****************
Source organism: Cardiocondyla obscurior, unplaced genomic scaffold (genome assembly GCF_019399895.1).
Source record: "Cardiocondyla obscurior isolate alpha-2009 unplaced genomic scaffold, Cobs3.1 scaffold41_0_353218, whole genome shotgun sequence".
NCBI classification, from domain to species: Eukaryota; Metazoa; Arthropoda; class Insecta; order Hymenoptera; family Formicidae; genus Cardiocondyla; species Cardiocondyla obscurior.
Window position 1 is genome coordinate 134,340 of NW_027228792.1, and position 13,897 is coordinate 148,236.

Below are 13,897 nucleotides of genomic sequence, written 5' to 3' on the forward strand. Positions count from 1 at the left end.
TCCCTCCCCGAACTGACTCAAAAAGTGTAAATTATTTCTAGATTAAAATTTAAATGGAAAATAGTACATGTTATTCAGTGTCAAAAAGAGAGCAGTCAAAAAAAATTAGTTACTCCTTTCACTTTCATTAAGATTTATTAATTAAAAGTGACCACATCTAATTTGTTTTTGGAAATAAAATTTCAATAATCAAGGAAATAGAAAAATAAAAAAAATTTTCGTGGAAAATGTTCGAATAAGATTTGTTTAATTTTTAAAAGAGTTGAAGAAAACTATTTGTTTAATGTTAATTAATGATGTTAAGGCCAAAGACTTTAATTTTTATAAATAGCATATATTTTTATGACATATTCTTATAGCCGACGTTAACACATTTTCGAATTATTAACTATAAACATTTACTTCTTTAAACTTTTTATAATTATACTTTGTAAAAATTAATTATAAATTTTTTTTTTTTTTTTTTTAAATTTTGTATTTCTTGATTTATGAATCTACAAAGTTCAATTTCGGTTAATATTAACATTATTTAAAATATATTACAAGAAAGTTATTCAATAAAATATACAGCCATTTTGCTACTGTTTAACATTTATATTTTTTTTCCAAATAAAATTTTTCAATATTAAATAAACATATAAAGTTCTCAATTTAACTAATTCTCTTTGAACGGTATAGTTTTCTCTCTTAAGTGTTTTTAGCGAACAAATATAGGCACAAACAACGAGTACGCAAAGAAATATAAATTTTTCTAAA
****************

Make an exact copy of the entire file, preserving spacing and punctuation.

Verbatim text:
Source organism: Cardiocondyla obscurior, unplaced genomic scaffold (genome assembly GCF_019399895.1).
Source record: "Cardiocondyla obscurior isolate alpha-2009 unplaced genomic scaffold, Cobs3.1 scaffold41_0_353218, whole genome shotgun sequence".
NCBI classification, from domain to species: Eukaryota; Metazoa; Arthropoda; class Insecta; order Hymenoptera; family Formicidae; genus Cardiocondyla; species Cardiocondyla obscurior.
Window position 1 is genome coordinate 134,340 of NW_027228792.1, and position 13,897 is coordinate 148,236.

Below are 13,897 nucleotides of genomic sequence, written 5' to 3' on the forward strand. Positions count from 1 at the left end.
TCCCTCCCCGAACTGACTCAAAAAGTGTAAATTATTTCTAGATTAAAATTTAAATGGAAAATAGTACATGTTATTCAGTGTCAAAAAGAGAGCAGTCAAAAAAAATTAGTTACTCCTTTCACTTTCATTAAGATTTATTAATTAAAAGTGACCACATCTAATTTGTTTTTGGAAATAAAATTTCAATAATCAAGGAAATAGAAAAATAAAAAAAATTTTCGTGGAAAATGTTCGAATAAGATTTGTTTAATTTTTAAAAGAGTTGAAGAAAACTATTTGTTTAATGTTAATTAATGATGTTAAGGCCAAAGACTTTAATTTTTATAAATAGCATATATTTTTATGACATATTCTTATAGCCGACGTTAACACATTTTCGAATTATTAACTATAAACATTTACTTCTTTAAACTTTTTATAATTATACTTTGTAAAAATTAATTATAAATTTTTTTTTTTTTTTTTTTAAATTTTGTATTTCTTGATTTATGAATCTACAAAGTTCAATTTCGGTTAATATTAACATTATTTAAAATATATTACAAGAAAGTTATTCAATAAAATATACAGCCATTTTGCTACTGTTTAACATTTATATTTTTTTTCCAAATAAAATTTTTCAATATTAAATAAACATATAAAGTTCTCAATTTAACTAATTCTCTTTGAACGGTATAGTTTTCTCTCTTAAGTGTTTTTAGCGAACAAATATAGGCACAAACAACGAGTACGCAAAGAAATATAAATTTTTCTAAA